Joplin Reviews

about Joplin · · Helpful Not helpful 9 Helpful Report as spam

I think I have found my OneNote replacement. After Microsoft announced that OneNote is being deprecated, and its replacement is probably never going to support offline notebooks, I was looking for something new, mostly a tool that would still let me decide where I store my own data (the fact that it's 2018 and Microsoft still doesn't understand this need, or has forgotten about its importance, is baffling).

Joplin offers desktop clients as well as pretty full-featured mobile apps. This already disqualified most other alternatives. I occasionally want to check off a few items on my to-do lists while I'm out and about. There is also a sort-of folder structure using multiple notebook files. It's not as powerful as the very helpful hierarchies of OneNote, but it's a start. You can kind of fake a structure for your notes using tags, but I'm generally not a big fan of tags. For my current needs, it's enough, though. And maybe a more powerful organisation feature will be in Joplin's future.

Having Markdown syntax instead of some proprietary formatting is definitely a plus. Having all of my notes stored in plain-text on my hard drive makes me feel much more secure about not losing access to my data. Synchronisation integration is great, too. I had Dropbox sync set up within minutes, and working on both a Windows desktop and an Android app.

There certainly are more downsides. The application is developed in a modern fashion, which includes some trends that are definitely regressions. For example, the desktop apps are based on Electron, which makes them comparatively slow, sluggish, heavyweight and memory-hungry. Working with an Electron app is simply no comparison to a proper, natively compiled application. (I sometimes wonder if young people today even have a concept of how quick and snappy working on a desktop computer used to be back in the day, before broken-loose web technologies and managed code ruined the day =D). That Joplin for Windows is an 80+ MB download, and installs as close to 200 MB, is just ridiculous; the application feels like it should weigh in the region of 1-3 MB tops. But I also understand that an open-source project doesn't have unlimited resources, and I'd rather have a managed-code application that is available across this many platforms, than native apps that take much longer to reach the same level of functionality. And also, OneNote wasn't exactly a light-weight application either, even though of course that came with the benefit of a massive feature set.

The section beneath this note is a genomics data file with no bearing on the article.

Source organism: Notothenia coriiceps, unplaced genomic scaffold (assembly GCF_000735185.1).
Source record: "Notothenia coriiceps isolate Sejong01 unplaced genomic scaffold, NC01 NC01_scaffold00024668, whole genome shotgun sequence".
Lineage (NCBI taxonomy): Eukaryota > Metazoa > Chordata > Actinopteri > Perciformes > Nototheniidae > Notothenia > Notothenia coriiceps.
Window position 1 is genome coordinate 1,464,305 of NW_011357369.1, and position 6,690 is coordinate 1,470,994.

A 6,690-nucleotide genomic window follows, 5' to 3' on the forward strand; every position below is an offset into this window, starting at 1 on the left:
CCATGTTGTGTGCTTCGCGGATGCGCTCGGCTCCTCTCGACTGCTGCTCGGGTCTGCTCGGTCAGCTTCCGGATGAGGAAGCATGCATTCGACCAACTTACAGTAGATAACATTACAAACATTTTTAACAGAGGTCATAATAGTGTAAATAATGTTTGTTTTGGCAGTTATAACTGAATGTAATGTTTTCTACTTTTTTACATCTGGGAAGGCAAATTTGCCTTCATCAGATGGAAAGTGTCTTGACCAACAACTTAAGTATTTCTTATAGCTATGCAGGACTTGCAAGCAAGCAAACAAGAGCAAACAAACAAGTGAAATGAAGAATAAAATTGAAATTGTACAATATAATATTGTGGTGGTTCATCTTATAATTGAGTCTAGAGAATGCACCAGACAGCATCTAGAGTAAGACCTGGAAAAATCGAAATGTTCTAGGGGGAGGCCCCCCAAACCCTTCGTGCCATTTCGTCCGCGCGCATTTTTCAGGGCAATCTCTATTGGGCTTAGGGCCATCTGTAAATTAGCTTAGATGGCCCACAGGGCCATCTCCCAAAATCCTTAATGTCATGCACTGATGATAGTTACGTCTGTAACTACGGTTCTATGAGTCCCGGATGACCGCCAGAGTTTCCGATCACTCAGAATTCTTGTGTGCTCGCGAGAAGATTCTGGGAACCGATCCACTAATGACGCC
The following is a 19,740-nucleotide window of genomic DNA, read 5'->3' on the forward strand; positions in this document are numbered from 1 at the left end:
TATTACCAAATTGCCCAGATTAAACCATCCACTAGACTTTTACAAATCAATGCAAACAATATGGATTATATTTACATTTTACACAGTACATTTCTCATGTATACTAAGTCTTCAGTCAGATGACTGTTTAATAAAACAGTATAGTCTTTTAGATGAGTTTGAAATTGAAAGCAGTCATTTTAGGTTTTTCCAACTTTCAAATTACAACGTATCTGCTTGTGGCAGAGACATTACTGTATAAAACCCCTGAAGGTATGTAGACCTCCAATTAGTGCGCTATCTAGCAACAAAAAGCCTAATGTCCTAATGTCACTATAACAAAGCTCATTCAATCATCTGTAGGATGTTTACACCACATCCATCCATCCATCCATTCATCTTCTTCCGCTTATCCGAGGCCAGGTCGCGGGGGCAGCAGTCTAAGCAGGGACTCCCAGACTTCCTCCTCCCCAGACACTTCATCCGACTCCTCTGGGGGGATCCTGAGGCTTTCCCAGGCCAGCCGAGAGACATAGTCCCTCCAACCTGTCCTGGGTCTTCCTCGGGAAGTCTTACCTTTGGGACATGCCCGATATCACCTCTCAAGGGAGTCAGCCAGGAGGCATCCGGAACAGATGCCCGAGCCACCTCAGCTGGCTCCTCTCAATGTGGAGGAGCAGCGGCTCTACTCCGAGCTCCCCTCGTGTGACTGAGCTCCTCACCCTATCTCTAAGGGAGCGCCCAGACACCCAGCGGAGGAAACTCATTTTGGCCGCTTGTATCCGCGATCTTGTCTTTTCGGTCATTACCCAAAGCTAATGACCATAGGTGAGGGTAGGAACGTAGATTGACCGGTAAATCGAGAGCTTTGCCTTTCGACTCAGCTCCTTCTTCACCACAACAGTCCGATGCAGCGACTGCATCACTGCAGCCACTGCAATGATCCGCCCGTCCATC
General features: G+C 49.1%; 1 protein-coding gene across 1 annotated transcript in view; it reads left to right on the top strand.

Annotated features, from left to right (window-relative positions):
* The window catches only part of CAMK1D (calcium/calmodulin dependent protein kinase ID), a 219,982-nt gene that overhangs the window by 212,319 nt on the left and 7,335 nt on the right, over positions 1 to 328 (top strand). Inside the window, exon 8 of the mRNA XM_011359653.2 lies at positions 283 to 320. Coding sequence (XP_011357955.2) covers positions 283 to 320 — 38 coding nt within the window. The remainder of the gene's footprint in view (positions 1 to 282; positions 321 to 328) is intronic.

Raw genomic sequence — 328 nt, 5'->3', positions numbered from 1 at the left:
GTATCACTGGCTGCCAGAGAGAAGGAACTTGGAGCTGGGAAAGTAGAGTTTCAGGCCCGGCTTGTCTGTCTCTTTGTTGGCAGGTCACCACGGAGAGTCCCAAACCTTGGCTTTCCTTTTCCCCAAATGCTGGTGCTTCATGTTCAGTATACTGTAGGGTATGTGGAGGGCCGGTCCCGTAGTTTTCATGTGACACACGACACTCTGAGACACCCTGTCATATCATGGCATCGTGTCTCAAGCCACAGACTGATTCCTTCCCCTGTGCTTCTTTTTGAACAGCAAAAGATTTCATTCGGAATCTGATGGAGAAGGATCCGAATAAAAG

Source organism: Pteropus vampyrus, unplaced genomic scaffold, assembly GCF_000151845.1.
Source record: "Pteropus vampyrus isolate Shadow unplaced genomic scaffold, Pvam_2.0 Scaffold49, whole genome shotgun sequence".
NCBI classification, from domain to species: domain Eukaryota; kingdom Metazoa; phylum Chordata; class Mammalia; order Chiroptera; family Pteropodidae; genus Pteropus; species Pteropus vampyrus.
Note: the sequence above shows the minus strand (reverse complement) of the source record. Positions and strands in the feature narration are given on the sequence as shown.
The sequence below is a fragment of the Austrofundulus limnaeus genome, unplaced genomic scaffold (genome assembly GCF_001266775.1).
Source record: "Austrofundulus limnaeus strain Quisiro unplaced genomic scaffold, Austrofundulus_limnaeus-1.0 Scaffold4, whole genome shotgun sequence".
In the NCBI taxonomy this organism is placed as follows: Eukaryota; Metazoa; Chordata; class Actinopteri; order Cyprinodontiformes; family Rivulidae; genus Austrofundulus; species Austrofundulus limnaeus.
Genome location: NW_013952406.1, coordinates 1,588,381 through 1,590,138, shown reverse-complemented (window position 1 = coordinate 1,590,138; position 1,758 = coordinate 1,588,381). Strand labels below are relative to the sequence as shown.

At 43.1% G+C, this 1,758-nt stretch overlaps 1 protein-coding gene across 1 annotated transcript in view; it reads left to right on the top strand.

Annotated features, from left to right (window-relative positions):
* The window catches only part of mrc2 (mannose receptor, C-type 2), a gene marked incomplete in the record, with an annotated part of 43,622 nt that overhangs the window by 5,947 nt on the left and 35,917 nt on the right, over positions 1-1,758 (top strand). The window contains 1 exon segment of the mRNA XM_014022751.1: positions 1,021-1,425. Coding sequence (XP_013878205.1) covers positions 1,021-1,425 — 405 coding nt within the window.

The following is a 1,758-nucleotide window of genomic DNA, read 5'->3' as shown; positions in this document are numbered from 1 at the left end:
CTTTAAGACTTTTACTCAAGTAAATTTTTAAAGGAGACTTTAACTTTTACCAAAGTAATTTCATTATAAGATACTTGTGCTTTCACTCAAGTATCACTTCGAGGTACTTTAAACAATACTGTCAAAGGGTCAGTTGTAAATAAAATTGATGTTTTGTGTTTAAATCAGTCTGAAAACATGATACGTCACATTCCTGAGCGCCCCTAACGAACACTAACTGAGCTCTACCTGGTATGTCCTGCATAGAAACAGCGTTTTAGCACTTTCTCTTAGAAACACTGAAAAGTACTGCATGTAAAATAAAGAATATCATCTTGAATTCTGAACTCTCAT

Joplin remains my note-taking app of choice for now. The only alternative that seems like it might be as good, is TagSpaces. I also looked into Knowte, MyTetra, Elephant, KeepNote, KeyNote NF, and Wikidpad, but all of those were ruled out already because they lack a suitable mobile solution.

[Edited by Anamon, May 14]

reply

I was looking for something new, mostly a tool that would still let me decide where I store my own data (the fact that it's 2018 and Microsoft still doesn't understand this need, or has forgotten about its importance, is baffling).

I think:

  • they understand it
  • they haven't forgoten it
    but...
  • it's more lucrative for them not to offer it. If they store your data, they are in control of it. For example, without telling you, then can index it, parse it, feed it into AI. That can be used in multiple ways for profit. For example, to understand who uses their systems and why. Or they can sell it to advertisers... now or at a later date. It also will help them to submit data to three-letter agencies. Controlling the data on their side will mean it's easier for them to profile you. It's also unlikely that you will find any concrete commitments from MS about how your data is treated if you close your MS account. When is it deleted? From all servers? How quickly? How irrecoverably? But yeah, I don't think they have forgotten or don't understand.

Yes, I also don't honestly think that they have forgotten :) but I also think that it's a very short-sighted business decision. Sensibility about these issues is rising. And I don't even primarily mean the security and privacy issues – since I have set up Dropbox sync for Joplin, that's obviously not a major concern for me, hehe. But I'm thinking about the increased reliance on cloud service availability, and people starting to notice the dangers of not having local control over their data.

The strategy seems especially short-sighted concerning business users, which are a big deal for Microsoft. Even their own OneNote FAQ states that they understand that the cloud-only solution will disqualify the application for many business users.